Hallbeck helps lead $4.1M grant engineering health care improvements

Hallbeck helps lead $4.1M grant engineering health care improvements

Calendar Icon Jun 15, 2009      Person Bust Icon By Carole Wilbeck | Engineering     RSS Feed  RSS  -  Submit a Story

Susan Hallbeck
Susan Hallbeck

A $4.1 million, three-year grant from the U.S. Department of Veterans Affairs will help the VA’s Nebraska-Western Iowa Health Care System establish the Midwest- Mountain Veterans Engineering Resource Center (MWM VERC) aimed at transforming health care.

Professor Susan Hallbeck with Industrial and Management Systems Engineering at the University of Nebraska-Lincoln will co-lead development of the MWM VERC with Dr. Peter Woodbridge, who will be the center’s director. Woodbridge is the associate chief of staff for Quality and Medical Effectiveness at the VA’s Nebraska-Western Iowa Health Care System and an assistant professor at the University of Nebraska Medical Center’s College of Public Health.

Hallbeck joined UNL’s College of Engineering in 1989. Her research interests include development of laparoscopic surgical tools and methodology standardization for operating room medical device usability. She holds a courtesy appointment in surgery at UNMC and was a founding member of the Center for Advanced Surgical Technologies.

Hallbeck stressed that the VERC efforts were based on recommendations from the National Academy of Engineering and Institutes of Medicine to apply industrial engineering practices to improve America’s health care. She agreed with Woodbridge that the center’s staff will advance health care delivery excellence as well as develop a work force focused on continuous improvement.

“Industrial engineering methods, such as computerized models, simulations and ergonomics, can greatly enhance safety, effectiveness, timeliness and efficiency,” Hallbeck said. “In the health care setting, the impact can be better quality care and reduced costs.”

Hallbeck cited the MWM VERC proposal’s vision for a “healthcare work place of the future”--where well-engineered systems help workers achieve the highly interconnected goals of safe, effective, timely and efficient care; where workers have the knowledge, capabilities, and desire to continuously improve systems; and teamwork is the valued norm for achieving excellence. Hallbeck and IMSE colleague Paul Savory, UNL’s interim associate vice chancellor for Extended Education and Outreach, will work to develop courses that teach healthcare analysis. Savory said these courses potentially will lead to a new graduate certificate program, a new graduate degree, or be available as a non-credit opportunity for professional development.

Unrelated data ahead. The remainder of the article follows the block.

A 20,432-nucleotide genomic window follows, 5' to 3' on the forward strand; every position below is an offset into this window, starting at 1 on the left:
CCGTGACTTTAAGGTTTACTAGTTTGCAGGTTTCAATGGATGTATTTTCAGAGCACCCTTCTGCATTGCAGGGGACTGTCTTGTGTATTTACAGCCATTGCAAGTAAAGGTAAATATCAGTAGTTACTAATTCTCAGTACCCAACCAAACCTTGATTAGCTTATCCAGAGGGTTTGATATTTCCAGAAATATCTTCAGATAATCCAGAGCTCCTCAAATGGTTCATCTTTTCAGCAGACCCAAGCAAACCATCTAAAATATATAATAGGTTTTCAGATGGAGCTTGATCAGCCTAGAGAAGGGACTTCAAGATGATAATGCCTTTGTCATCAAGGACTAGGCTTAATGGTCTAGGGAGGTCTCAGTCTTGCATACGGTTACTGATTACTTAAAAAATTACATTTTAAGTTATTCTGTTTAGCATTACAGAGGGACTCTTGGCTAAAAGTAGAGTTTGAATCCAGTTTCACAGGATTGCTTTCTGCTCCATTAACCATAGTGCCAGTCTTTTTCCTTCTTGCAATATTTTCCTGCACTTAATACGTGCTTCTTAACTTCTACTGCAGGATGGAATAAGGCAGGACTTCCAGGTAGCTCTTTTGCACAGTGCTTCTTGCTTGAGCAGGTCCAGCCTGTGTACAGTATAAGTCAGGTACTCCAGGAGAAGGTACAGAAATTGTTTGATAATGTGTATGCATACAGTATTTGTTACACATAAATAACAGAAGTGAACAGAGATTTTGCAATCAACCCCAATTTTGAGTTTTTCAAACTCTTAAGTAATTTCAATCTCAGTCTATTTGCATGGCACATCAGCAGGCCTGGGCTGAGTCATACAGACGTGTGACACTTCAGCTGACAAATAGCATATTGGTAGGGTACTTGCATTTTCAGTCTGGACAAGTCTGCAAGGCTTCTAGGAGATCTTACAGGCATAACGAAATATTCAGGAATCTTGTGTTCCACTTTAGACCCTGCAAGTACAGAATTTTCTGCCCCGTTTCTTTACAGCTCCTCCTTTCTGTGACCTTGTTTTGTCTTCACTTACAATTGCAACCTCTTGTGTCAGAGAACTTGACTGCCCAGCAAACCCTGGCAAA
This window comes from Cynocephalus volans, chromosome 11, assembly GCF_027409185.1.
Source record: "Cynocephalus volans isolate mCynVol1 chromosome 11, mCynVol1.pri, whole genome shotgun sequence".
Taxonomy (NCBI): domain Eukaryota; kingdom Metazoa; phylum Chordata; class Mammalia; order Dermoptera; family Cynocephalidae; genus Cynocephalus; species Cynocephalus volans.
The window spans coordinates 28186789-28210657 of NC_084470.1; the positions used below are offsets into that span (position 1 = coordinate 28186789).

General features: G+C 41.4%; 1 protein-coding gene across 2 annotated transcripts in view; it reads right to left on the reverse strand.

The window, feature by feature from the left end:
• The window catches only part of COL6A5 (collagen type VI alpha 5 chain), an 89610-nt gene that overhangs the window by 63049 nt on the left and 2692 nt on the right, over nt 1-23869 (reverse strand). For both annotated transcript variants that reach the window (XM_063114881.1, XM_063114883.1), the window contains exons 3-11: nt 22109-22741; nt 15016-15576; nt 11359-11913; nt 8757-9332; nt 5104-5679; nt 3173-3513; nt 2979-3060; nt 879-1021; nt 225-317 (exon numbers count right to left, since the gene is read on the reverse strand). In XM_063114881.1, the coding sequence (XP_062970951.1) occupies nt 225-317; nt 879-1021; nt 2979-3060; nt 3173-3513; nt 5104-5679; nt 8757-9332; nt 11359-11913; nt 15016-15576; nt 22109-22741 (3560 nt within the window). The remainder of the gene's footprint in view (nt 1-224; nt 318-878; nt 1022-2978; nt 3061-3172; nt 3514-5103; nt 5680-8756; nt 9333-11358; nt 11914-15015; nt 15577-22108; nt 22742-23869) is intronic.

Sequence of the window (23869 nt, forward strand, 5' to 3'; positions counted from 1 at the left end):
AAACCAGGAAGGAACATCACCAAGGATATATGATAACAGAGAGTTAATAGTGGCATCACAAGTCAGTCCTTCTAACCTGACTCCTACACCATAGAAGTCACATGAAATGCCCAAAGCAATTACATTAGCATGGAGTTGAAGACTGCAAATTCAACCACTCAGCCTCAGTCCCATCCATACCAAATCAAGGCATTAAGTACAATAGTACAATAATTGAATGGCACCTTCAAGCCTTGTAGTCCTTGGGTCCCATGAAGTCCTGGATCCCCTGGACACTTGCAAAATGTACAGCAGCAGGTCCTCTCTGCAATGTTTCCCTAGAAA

The Omaha-based health care system is one of four VA medical centers nationwide that will host the resource centers; the other VERC locations are in Boston, Indianapolis and Pittsburgh. Participating VA medical centers in the Midwest-Mountain VERC area range from New Mexico, Arizona, Utah and Colorado to Texas, South Dakota, Illinois, Iowa and Wisconsin.

Hallbeck said several health care schools are involved, including Creighton University Medical Center, UNMC and the University of Colorado-Denver. The University of Nebraska will also have a leadership role among participating engineering schools, which include the University of Iowa, University of Minnesota, University of Wisconsin, Arizona State University, Montana State University, New Mexico State University and North Dakota State University.

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